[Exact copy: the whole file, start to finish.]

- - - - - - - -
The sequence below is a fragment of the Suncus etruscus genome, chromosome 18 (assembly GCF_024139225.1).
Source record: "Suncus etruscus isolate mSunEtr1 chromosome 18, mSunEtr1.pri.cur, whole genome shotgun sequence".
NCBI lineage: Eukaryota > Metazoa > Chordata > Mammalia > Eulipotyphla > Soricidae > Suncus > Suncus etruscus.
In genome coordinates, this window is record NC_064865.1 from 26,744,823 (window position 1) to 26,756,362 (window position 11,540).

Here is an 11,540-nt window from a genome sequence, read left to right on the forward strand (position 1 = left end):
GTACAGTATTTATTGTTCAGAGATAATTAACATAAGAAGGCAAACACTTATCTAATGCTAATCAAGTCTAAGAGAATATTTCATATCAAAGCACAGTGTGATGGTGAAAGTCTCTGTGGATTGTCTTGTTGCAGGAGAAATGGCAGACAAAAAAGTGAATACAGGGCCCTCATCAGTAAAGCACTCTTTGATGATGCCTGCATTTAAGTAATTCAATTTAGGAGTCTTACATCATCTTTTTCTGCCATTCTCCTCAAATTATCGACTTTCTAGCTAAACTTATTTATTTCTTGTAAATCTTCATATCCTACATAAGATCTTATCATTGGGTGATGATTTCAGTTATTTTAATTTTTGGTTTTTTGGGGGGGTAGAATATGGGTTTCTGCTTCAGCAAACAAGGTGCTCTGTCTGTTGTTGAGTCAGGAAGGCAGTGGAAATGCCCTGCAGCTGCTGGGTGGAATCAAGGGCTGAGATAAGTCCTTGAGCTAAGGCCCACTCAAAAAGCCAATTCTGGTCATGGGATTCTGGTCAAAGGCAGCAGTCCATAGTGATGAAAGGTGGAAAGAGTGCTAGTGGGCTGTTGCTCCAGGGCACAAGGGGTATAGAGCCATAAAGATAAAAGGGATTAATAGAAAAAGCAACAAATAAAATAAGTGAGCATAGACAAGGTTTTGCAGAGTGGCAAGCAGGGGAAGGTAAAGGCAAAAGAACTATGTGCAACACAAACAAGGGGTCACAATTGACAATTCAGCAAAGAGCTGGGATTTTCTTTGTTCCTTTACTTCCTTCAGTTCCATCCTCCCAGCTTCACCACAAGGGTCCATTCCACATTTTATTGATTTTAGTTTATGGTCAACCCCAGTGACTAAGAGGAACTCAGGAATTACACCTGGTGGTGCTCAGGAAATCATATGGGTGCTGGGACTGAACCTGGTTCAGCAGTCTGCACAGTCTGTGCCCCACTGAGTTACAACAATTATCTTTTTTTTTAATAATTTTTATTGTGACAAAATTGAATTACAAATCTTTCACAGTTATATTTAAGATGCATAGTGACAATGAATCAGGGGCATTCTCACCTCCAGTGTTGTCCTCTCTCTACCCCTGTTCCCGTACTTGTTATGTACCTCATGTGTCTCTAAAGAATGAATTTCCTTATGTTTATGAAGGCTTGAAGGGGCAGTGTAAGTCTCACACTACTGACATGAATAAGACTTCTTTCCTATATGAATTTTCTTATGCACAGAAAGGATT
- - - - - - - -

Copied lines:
The sequence below is a fragment of the Suncus etruscus genome, chromosome 18 (assembly GCF_024139225.1).
Source record: "Suncus etruscus isolate mSunEtr1 chromosome 18, mSunEtr1.pri.cur, whole genome shotgun sequence".
NCBI lineage: Eukaryota > Metazoa > Chordata > Mammalia > Eulipotyphla > Soricidae > Suncus > Suncus etruscus.
In genome coordinates, this window is record NC_064865.1 from 26,744,823 (window position 1) to 26,756,362 (window position 11,540).

Here is an 11,540-nt window from a genome sequence, read left to right on the forward strand (position 1 = left end):
GTACAGTATTTATTGTTCAGAGATAATTAACATAAGAAGGCAAACACTTATCTAATGCTAATCAAGTCTAAGAGAATATTTCATATCAAAGCACAGTGTGATGGTGAAAGTCTCTGTGGATTGTCTTGTTGCAGGAGAAATGGCAGACAAAAAAGTGAATACAGGGCCCTCATCAGTAAAGCACTCTTTGATGATGCCTGCATTTAAGTAATTCAATTTAGGAGTCTTACATCATCTTTTTCTGCCATTCTCCTCAAATTATCGACTTTCTAGCTAAACTTATTTATTTCTTGTAAATCTTCATATCCTACATAAGATCTTATCATTGGGTGATGATTTCAGTTATTTTAATTTTTGGTTTTTTGGGGGGGTAGAATATGGGTTTCTGCTTCAGCAAACAAGGTGCTCTGTCTGTTGTTGAGTCAGGAAGGCAGTGGAAATGCCCTGCAGCTGCTGGGTGGAATCAAGGGCTGAGATAAGTCCTTGAGCTAAGGCCCACTCAAAAAGCCAATTCTGGTCATGGGATTCTGGTCAAAGGCAGCAGTCCATAGTGATGAAAGGTGGAAAGAGTGCTAGTGGGCTGTTGCTCCAGGGCACAAGGGGTATAGAGCCATAAAGATAAAAGGGATTAATAGAAAAAGCAACAAATAAAATAAGTGAGCATAGACAAGGTTTTGCAGAGTGGCAAGCAGGGGAAGGTAAAGGCAAAAGAACTATGTGCAACACAAACAAGGGGTCACAATTGACAATTCAGCAAAGAGCTGGGATTTTCTTTGTTCCTTTACTTCCTTCAGTTCCATCCTCCCAGCTTCACCACAAGGGTCCATTCCACATTTTATTGATTTTAGTTTATGGTCAACCCCAGTGACTAAGAGGAACTCAGGAATTACACCTGGTGGTGCTCAGGAAATCATATGGGTGCTGGGACTGAACCTGGTTCAGCAGTCTGCACAGTCTGTGCCCCACTGAGTTACAACAATTATCTTTTTTTTTAATAATTTTTATTGTGACAAAATTGAATTACAAATCTTTCACAGTTATATTTAAGATGCATAGTGACAATGAATCAGGGGCATTCTCACCTCCAGTGTTGTCCTCTCTCTACCCCTGTTCCCGTACTTGTTATGTACCTCATGTGTCTCTAAAGAATGAATTTCCTTATGTTTATGAAGGCTTGAAGGGGCAGTGTAAGTCTCACACTACTGACATGAATAAGACTTCTTTCCTATATGAATTTTCTTATGCACAGAAAGGATT